News

Five metro line expansions worth knowing about

17 Oct 2012

Many cities across Asia are currently extensively expanding their metro networks. Lines are opening all the time, offering options for escaping the sometimes stupendous ubran traffic, and providing more convenient connections to different parts of each city. Here we take a look at some of the more recently opened metro line expansions and what they might mean for you when you are in town. 

Seoul

Seoul Metro

What’s new: The Sinbundang line. “Sin” means new in Korean, so this translates as “New Bandung Line” as the metro network already had a Bundang line

When it opened: October 28, 2011

Length: 17.3 km

Where it goes: From the Gangnam Station in the southeastern Seoul, the line goes out in a south east direction to Jeongja Station in Bundang an area outside of Seoul, passing through Yangjae, Yangjae Citizen’s Forest, Cheonggyesan and Pangyo Stations on the way. It intersects with Line 3 at Yangjae and Line 2 at Gangnam.

What it means for you: The new line means it takes about 15 minutes, or a third of the previous journey time, to travel between Gangnam and Bundang, home to numerous businesses, especially those in the IT sector. The terminus Jeongja Station is close to the headquarters of Korean outsourcing firm SK C&C, and nearby KINS Tower houses research and development centres for companies including Intel and Siemens. Bundang is also where the headquarters of Korea Telecom (KT) and Korea Land Corporation are located.

Cost: A standard ticket from Gangnam to Jeongja is KRW2050 (US$1.85)

www.seoulmetro.co.kr/eng

 

Shenzhen

Shenzhen Metro

What’s new: Western extension of Luobao Line (Line 1)

When it opened: June 15, 2011

Length: 20 km

Where it goes: The existing Luobao line starts at Luohu, the oldest business district of the city and where the main checkpoint with Hong Kong is located. It then runs parallel to the coast in a west direction as far as Shenzhen University. The new track extends further west in Bao’an district, then goes north up to Shenzhen International Airport, passing through Qianhaiwan and Bao’an Centre Stations.

What it means for you: The new line lets you take the metro all the way to the airport, taking about 68 minutes from Shenzhen Rail Station in Luohu district. By bus this trip takes a minimum of 2 hours, or 50 minutes by taxi, and it is highly dependent on the traffic. At RMB9 (US$1.4) it is also much cheaper than the bus fare of RMB25 (US$4) or about RMB100 (US$15) by taxi. The line also provides convenient transport to businesses located in the eastern part of Shenzhen, such as the large export hub at the Qianhaiwan Logistics Park, and the large number of factories located in the Bao’An District.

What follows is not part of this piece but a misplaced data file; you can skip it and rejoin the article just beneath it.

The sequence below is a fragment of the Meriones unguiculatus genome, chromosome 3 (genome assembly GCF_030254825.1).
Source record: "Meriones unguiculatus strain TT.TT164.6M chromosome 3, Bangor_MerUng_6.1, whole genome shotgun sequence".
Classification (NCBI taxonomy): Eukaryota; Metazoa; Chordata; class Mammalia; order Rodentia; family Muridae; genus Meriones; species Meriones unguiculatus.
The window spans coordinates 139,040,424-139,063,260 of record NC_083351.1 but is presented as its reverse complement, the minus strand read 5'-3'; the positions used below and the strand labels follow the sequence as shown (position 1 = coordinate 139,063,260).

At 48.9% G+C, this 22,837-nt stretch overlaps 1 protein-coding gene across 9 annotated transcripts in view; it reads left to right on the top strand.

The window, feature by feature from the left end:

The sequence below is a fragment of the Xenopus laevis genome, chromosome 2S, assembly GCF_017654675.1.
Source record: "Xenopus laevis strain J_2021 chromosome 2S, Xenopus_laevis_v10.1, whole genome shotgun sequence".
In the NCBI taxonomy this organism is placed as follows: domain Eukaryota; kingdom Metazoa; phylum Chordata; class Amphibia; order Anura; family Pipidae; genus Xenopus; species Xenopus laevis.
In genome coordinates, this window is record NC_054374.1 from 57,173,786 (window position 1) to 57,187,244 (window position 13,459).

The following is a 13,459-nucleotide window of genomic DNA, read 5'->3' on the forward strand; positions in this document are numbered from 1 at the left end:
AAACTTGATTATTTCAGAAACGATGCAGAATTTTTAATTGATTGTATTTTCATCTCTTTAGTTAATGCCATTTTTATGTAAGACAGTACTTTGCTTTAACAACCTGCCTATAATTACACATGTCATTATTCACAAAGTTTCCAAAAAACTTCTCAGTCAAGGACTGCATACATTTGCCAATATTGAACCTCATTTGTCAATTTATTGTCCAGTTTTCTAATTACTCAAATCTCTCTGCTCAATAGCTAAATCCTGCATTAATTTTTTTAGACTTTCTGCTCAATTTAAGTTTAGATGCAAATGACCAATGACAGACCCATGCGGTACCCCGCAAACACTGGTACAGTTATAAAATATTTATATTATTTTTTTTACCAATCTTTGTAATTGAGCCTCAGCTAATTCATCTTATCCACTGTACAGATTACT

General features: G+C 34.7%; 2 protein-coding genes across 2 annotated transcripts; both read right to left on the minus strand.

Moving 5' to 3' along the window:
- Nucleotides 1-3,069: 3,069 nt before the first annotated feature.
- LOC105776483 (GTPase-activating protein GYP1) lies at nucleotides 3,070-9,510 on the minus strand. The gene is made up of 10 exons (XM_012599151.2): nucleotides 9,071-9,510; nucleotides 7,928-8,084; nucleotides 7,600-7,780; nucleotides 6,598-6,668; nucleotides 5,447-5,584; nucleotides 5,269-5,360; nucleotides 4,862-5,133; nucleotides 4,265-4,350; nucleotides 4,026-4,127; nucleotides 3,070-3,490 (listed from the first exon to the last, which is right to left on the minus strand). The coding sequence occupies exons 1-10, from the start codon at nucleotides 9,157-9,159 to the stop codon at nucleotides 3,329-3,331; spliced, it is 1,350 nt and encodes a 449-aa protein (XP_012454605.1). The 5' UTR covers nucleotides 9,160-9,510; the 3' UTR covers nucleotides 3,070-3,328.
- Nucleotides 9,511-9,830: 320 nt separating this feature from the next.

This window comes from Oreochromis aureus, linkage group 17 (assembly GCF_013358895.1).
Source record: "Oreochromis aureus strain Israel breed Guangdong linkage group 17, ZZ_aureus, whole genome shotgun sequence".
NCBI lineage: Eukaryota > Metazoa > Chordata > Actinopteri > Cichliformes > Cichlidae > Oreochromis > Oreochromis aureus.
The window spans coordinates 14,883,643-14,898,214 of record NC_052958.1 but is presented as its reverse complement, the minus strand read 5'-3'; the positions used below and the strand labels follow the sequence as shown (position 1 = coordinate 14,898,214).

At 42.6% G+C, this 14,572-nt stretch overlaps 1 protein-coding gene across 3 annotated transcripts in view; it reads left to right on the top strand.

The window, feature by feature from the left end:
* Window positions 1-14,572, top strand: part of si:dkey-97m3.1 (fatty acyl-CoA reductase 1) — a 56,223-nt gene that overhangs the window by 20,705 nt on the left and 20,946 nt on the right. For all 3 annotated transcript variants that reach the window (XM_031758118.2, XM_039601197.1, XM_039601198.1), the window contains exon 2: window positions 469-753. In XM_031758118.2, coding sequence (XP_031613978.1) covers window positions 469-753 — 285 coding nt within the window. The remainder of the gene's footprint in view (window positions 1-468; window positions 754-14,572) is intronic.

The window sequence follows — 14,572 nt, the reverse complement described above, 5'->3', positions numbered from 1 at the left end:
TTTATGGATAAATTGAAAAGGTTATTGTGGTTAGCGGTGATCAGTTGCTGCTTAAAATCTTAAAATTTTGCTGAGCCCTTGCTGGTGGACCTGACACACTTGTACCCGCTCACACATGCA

Cost: To travel from Luohu to Airport East Station costs RMB9 (US$1.4).

www.szmc.net

 

Singapore

SMRT

What’s new: The new Bayfront Station on the Circle Line Extension

When it opened: January 14, 2012

Length: 2.4km

Where it goes: The branch line splits off from the Circle Line at Promenade Station (which is next to the Millennia Tower). It heads south over the water to new Bayfront Station and then on to Marina Bay Station, where it connects with the North South Line.

What it means for you: The new Bayfront station provides passengers traveling from the east side of the city, including Changi Airport, with very convenient access to the Sands Expo and Convention Centre, as well as links to the Marina Bay Sands integrated resort and Gardens by The Bay.

Cost: A standard ticket from Changi Airport to Bayfront Station costs S$2.20 (US$1.80).

www.smrt.com.sg

 

Bangalore

Namma Metro

What’s new: Trinity Station, in Phase 1 of the city’s new metro network

When it opened: October 20, 2011

Length: 7km

Where it goes: The line currently starts at Mahatma Ghandi Road station, to the east of the city centre, and then runs in an easterly direction to Baiyappanahalli, located on the outskirts of the city towards the International Technology Park, passing through Trinity, Halasuru, Indira Nagar, and Swami Vivekananda stations.

What it means for you: The line provides a congestion-beating link between the city’s CBD around Mahatma Ghandi Road, home to hotels such as the Oberoi and Taj Residency, and the eastern areas of the city that are home to many of its technology companies and other industries. The new line is just a small part of a planned network that will reach much further west.

Cost: To travel from Mahatma Ghandi Road to Baiyappanahalli costs just INR15 (US$0.20)

http://bmrc.co.in/

 

Bangkok

Airport Rail Link

What’s new: The City Line and the Express Line

When it opened: August 23, 2010 (Express service from Phaya Thai, 1 June 2011)

Length: 28km

Where it goes: The link has two lines. The City Line starts at Phaya Thai to the northeast of the centre, passes through Makkassan and then goes due east from there, stopping at a number of points along the way to Bangkok’s Suvarnabhumi Airport. The Express Line originally started from Makkassan (although from June 2011 a second service began running starting at Phaya Thai) and then goes from there directly to the airport.

What it means for you: The Express Line means you can get from near the centre of Bangkok to the airport in around 15 minutes, a journey which would take 30 minutes minimum by taxi and could take longer with the traffic. The train link is also much cheaper, costing THB90 (US$3) one way, compared to around THB250 (US$8) for a taxi.

Cost: Express line THB90 (US$3) one way or THB150 return

http://airportraillink.railway.co.th/en/

Nicholas Olczak

Loading comments...
BTUK October 2018 issue
BTUK October 2018 issue
Be up-to-date
Magazine Subscription
To see our latest subscription offers for Business Traveller editions worldwide, click on the Subscribe & Save link below
Polls